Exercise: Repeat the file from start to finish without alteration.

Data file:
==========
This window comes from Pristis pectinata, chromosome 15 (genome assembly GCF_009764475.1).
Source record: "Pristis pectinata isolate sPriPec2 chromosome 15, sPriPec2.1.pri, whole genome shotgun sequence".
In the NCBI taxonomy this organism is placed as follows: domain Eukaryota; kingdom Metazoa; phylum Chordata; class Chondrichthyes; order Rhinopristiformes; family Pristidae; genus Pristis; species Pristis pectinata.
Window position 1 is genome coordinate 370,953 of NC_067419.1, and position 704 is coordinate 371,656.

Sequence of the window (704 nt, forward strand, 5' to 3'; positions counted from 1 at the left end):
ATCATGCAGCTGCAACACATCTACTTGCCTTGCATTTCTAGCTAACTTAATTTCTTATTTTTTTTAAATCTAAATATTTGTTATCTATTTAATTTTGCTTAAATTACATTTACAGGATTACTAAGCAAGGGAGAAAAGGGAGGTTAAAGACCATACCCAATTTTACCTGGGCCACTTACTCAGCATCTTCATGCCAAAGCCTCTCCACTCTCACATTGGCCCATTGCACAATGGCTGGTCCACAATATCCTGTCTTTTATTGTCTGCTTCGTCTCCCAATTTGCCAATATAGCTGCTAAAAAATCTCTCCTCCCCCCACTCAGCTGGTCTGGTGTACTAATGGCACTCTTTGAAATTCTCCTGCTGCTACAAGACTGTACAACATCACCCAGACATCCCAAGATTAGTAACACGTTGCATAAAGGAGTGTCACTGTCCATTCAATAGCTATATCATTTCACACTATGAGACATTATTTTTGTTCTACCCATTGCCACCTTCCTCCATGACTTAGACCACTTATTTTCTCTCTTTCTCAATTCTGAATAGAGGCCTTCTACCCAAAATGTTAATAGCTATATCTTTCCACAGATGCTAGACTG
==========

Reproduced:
This window comes from Pristis pectinata, chromosome 15 (genome assembly GCF_009764475.1).
Source record: "Pristis pectinata isolate sPriPec2 chromosome 15, sPriPec2.1.pri, whole genome shotgun sequence".
In the NCBI taxonomy this organism is placed as follows: domain Eukaryota; kingdom Metazoa; phylum Chordata; class Chondrichthyes; order Rhinopristiformes; family Pristidae; genus Pristis; species Pristis pectinata.
Window position 1 is genome coordinate 370,953 of NC_067419.1, and position 704 is coordinate 371,656.

Sequence of the window (704 nt, forward strand, 5' to 3'; positions counted from 1 at the left end):
ATCATGCAGCTGCAACACATCTACTTGCCTTGCATTTCTAGCTAACTTAATTTCTTATTTTTTTTAAATCTAAATATTTGTTATCTATTTAATTTTGCTTAAATTACATTTACAGGATTACTAAGCAAGGGAGAAAAGGGAGGTTAAAGACCATACCCAATTTTACCTGGGCCACTTACTCAGCATCTTCATGCCAAAGCCTCTCCACTCTCACATTGGCCCATTGCACAATGGCTGGTCCACAATATCCTGTCTTTTATTGTCTGCTTCGTCTCCCAATTTGCCAATATAGCTGCTAAAAAATCTCTCCTCCCCCCACTCAGCTGGTCTGGTGTACTAATGGCACTCTTTGAAATTCTCCTGCTGCTACAAGACTGTACAACATCACCCAGACATCCCAAGATTAGTAACACGTTGCATAAAGGAGTGTCACTGTCCATTCAATAGCTATATCATTTCACACTATGAGACATTATTTTTGTTCTACCCATTGCCACCTTCCTCCATGACTTAGACCACTTATTTTCTCTCTTTCTCAATTCTGAATAGAGGCCTTCTACCCAAAATGTTAATAGCTATATCTTTCCACAGATGCTAGACTG